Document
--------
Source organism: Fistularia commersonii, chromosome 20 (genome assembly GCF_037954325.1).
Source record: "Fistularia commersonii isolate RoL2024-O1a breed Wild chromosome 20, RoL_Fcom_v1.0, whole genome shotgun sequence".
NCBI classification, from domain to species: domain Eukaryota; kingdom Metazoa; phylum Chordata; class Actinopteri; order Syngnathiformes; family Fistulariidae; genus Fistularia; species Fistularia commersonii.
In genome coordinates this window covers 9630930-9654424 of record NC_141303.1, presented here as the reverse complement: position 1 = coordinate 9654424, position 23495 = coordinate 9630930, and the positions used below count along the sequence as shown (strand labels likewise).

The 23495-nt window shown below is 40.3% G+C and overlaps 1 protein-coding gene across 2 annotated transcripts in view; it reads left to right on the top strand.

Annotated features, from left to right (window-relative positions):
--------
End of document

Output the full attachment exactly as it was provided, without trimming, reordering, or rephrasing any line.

Source organism: Fistularia commersonii, chromosome 20 (genome assembly GCF_037954325.1).
Source record: "Fistularia commersonii isolate RoL2024-O1a breed Wild chromosome 20, RoL_Fcom_v1.0, whole genome shotgun sequence".
NCBI classification, from domain to species: domain Eukaryota; kingdom Metazoa; phylum Chordata; class Actinopteri; order Syngnathiformes; family Fistulariidae; genus Fistularia; species Fistularia commersonii.
In genome coordinates this window covers 9630930-9654424 of record NC_141303.1, presented here as the reverse complement: position 1 = coordinate 9654424, position 23495 = coordinate 9630930, and the positions used below count along the sequence as shown (strand labels likewise).

The 23495-nt window shown below is 40.3% G+C and overlaps 1 protein-coding gene across 2 annotated transcripts in view; it reads left to right on the top strand.

Annotated features, from left to right (window-relative positions):